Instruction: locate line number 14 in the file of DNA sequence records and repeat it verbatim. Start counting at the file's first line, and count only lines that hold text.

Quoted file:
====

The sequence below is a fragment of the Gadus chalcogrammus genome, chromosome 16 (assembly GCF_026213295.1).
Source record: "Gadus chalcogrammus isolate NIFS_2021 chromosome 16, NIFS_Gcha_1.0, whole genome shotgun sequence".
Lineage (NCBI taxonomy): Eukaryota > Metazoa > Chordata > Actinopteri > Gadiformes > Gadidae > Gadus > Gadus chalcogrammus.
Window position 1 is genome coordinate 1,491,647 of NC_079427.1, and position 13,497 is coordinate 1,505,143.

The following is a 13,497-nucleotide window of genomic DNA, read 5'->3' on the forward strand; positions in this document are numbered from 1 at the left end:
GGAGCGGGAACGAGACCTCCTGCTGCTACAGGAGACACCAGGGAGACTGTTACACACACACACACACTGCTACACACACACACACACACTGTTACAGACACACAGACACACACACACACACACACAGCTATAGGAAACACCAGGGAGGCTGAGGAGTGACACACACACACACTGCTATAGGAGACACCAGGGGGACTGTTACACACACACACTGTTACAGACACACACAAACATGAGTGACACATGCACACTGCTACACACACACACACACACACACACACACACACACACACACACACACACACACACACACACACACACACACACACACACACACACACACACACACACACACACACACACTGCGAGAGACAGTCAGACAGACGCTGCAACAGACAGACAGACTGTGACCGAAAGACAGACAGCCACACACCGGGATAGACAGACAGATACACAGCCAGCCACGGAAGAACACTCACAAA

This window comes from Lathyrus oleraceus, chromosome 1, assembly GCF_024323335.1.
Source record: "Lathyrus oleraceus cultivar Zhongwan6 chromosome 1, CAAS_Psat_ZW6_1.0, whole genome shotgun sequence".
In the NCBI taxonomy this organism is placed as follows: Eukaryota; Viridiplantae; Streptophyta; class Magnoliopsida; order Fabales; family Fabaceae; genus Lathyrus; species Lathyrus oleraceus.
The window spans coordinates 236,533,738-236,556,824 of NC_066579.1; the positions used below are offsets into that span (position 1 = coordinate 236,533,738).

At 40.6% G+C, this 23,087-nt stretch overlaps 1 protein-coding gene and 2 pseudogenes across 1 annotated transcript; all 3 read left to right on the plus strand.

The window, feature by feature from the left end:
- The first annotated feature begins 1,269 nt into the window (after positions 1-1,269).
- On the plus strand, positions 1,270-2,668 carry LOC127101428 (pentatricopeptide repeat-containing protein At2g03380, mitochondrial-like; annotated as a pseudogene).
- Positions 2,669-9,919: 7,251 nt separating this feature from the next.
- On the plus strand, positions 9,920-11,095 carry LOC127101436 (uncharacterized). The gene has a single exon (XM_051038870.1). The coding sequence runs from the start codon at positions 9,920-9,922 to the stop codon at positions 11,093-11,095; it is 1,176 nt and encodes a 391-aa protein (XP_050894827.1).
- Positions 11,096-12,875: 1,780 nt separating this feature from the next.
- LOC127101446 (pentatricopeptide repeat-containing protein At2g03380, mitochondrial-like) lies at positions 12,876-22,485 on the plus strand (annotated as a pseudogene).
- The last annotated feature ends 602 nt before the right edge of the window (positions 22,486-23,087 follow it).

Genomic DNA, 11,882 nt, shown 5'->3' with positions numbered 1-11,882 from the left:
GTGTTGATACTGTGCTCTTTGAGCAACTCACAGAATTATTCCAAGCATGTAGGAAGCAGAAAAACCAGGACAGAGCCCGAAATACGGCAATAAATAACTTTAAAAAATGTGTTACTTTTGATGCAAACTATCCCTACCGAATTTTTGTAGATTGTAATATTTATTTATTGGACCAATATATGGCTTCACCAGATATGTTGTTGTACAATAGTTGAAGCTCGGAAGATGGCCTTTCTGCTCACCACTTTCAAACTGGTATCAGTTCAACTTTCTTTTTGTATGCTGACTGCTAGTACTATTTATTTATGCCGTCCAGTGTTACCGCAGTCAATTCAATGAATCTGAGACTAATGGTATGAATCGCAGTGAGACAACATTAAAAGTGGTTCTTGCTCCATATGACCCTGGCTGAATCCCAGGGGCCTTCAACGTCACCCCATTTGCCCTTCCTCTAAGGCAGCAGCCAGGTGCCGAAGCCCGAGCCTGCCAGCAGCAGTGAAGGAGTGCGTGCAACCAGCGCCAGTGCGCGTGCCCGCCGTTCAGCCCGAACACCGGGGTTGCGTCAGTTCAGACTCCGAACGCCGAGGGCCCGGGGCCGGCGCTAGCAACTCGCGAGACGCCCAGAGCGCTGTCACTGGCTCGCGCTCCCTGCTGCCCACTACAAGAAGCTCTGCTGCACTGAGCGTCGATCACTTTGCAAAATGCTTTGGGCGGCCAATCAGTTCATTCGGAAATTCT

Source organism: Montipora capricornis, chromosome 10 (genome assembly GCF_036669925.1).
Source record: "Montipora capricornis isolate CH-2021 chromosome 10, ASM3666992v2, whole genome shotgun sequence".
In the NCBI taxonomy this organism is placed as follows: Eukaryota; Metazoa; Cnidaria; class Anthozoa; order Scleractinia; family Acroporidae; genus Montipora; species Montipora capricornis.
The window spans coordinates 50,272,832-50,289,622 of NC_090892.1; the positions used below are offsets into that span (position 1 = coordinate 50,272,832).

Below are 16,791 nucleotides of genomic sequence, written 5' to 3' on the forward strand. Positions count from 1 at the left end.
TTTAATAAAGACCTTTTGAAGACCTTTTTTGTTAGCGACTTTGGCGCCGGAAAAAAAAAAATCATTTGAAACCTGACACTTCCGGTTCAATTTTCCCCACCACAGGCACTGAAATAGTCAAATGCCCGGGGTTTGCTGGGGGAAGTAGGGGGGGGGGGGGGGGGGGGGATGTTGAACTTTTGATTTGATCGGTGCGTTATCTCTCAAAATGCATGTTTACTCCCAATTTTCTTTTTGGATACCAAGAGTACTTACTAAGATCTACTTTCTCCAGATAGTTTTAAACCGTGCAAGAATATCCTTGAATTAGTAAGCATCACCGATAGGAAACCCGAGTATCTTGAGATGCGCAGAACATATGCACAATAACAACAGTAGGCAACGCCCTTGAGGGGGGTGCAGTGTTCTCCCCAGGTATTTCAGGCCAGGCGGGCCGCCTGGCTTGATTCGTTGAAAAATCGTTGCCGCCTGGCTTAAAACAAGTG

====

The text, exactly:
- On the plus strand, positions 1,270-2,668 carry LOC127101428 (pentatricopeptide repeat-containing protein At2g03380, mitochondrial-like; annotated as a pseudogene).